Besides the revolutionists and republicans who promoted con~ spiracy and insurrection whenever possible, and the moderates or Neo-Guelphs, as Giobertis followers were called, we must mention the Italian exiles who were learning the art of war in foreign countriesin Spain, in~ Greece, in aas Poland, in South Americaand those other exiles who, ~rn CX CS Paris or London, eked out a bare subsistence by teaching Italian or by their pen, and laid the foundations of that love of Italy which, especially in England, eventually brought the weight of diplomacy into the scales for Italian freedom.
In Iiia, the episternum (a) and cx, Coxa.
Af Expression in Terms of Roots.-Since x+y y =mf, if we take cx any root x 3, y1, ofand substitute in mf we must obtain, y 1 C) zaZ1 ï¿½; hence the resultant of and f is, disregarding numerical factors, y,y2...y,,.
Other forms are n-1 n-2 2 ax +nbx x +n(n-i)cx x +..., 1121 2 the binomial coefficients C) being replaced by s!(e), and n 1, n-1 1 n-2 2 ax 1 +l i ox l 'x 2 + L ?cx 1 'x2+..., the special convenience of which will appear later.
May be a simultaneous invariant of a number of different forms az', bx 2, cx 3, ..., where n1, n 2, n3, ...
From the three equations ax = alxl+ a2x2, b.= blxl+b2x2, cx = clxi+c2x2, we find by eliminating x, and x 2 the relation a x (bc)+b x (ca) +c x (ab) =0.
-2 _ ab 2an-2bn-2Crz z x () x x x, Each term on the right-hand side may be shown by permutation of a, b, c to be the symbolical representation of the same covariant; they are equivalent symbolic products, and we may accordingly write 2(ac) (bc)ai -1 bi -1 cx 2 =(ab)2a:-2b:-2c:, a relation which shows that the form on the left is the product of the two covariants n (ab) ay 2 by 2 and cZ.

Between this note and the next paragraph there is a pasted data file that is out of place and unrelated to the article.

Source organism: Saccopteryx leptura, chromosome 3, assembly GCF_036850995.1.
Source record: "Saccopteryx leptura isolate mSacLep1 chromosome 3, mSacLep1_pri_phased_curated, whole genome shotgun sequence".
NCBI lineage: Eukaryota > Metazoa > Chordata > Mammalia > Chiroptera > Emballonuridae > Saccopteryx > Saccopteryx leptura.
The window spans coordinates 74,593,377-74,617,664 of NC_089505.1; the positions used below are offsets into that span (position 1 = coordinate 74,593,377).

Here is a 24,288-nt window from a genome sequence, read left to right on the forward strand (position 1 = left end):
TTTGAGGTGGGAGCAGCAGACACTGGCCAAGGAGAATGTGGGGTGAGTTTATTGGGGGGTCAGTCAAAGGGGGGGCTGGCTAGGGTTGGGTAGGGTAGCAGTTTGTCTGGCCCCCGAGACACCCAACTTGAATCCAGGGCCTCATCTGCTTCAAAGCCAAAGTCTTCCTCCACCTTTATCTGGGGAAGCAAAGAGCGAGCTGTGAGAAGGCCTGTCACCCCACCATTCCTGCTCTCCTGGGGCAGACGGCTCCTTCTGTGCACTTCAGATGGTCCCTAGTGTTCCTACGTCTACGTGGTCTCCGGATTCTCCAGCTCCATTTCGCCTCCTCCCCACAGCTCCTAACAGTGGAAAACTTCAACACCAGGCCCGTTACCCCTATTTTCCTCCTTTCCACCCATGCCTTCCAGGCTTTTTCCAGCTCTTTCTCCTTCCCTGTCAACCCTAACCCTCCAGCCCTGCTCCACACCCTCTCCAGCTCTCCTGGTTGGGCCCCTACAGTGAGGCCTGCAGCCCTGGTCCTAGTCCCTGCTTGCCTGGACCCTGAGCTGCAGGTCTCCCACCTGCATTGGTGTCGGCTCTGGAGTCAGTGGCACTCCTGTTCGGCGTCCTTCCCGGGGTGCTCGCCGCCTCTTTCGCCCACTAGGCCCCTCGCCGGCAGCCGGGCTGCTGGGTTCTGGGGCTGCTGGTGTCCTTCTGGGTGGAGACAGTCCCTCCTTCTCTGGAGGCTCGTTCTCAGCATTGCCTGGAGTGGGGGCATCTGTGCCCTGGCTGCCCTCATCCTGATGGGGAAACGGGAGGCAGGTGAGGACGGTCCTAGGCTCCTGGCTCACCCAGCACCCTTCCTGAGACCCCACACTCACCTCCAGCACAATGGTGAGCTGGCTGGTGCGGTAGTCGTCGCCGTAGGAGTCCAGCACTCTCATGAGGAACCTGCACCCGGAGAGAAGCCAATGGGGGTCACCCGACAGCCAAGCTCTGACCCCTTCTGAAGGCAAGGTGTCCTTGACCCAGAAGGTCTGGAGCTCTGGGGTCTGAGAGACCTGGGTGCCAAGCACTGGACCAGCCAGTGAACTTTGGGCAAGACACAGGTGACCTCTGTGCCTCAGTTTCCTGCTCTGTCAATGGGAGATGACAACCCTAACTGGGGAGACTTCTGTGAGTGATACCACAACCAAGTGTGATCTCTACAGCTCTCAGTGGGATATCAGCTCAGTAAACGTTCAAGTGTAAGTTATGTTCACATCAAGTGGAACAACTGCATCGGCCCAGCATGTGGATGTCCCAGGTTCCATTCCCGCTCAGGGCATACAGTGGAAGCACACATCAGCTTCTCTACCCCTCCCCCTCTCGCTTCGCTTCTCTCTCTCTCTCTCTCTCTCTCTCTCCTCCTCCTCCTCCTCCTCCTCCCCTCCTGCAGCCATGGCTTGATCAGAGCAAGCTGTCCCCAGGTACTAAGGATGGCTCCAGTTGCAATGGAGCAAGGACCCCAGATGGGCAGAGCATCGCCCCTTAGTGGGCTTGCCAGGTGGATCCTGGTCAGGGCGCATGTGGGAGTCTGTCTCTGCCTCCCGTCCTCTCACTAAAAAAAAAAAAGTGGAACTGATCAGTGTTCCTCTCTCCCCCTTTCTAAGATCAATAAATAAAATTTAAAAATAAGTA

If ai, bx, cx be different forms we obtain, after development of the squared determinant and conversion to the real form (employing single and double dashes to distinguish the real coefficients of bx and cz), a(b'c"+b"c'-2 f'f") +b(c'a"+c"a'-2g'g") +c(a' +a"b'-2h'h")+2f(g'h"+g"h'-a' + 2g (h ' f"+h"f'-b'g"-b"g')+2h(f'g"+f"g'-c'h"-c"h'); a simultaneous invariant of the three forms, and now suppressing the dashes we obtain 6 (abc+2fgh -af t - bg 2 -ch2), the expression in brackets being the S well-known invariant of az, the vanishing of which expresses the condition that the form may break up into two linear factors, or, geometrically, that the conic may represent two right lines.
To assist us in handling the symbolic products we have not only the identity (ab) cx + (bc) a x + (ca) bx =0, but also (ab) x x+ (b x) a + (ax) b x = 0, (ab)a+(bc)a s +(ca)a b = 0, and many others which may be derived from these in the manner which will be familiar to students of the works of Aronhold, Clebsch and Gordan.
Mag., 1879) is that of a rectangular aperture, traversed by a cylindrical wave with aberration equal to cx 3 .
Cx., while Abraham is identified with Ethan the Ezrahite (Ps.
Cx., which by its title is Davidic, seems to have been given to Melchizedek to avoid the dilemma of Matt.
- cx., cxxii., cxxiv., cxxxi., cxxxiii., cxxxviii.
- cx., cxxxviii.
Since this last collection includes a psalm (cx.) which can scarcely refer to any one earlier than Simon the Maccabee, and cannot well be later than his time, we are justified in assigning the compilation of this collection to about the year 140 B.C. But by this time a great change had taken place in the aims and aspirations of the Jews.
I., iii., vi., vii., xv., xxi., xxiv., xl., xcviii., ci., ciii., cx., cxi.
As if containing the OH group; this leads to the formula H 3 C C(OH): CX CO 2 C 2 H 5.
123 and 124) is the following: If points X and x are taken dividing the link BC and the tangential velocity cb, sothat cx: xb=CX:XB, then Ox represents the velocity of the point X in magnitude and direction.
The Cartesian equation to the caustic produced by reflection at a circle of rays diverging from any point was obtained by Joseph Louis Lagrange; it may be expressed in theform 1(4,2_ a2) (x 2+ y2) - 2a 2 cx - a 2 c 2 1 3 = 2 7 a4c2y2 (x2 + y2 - c2)2, where a is the radius of the reflecting circle, and c the distance of the luminous point from the centre of the circle.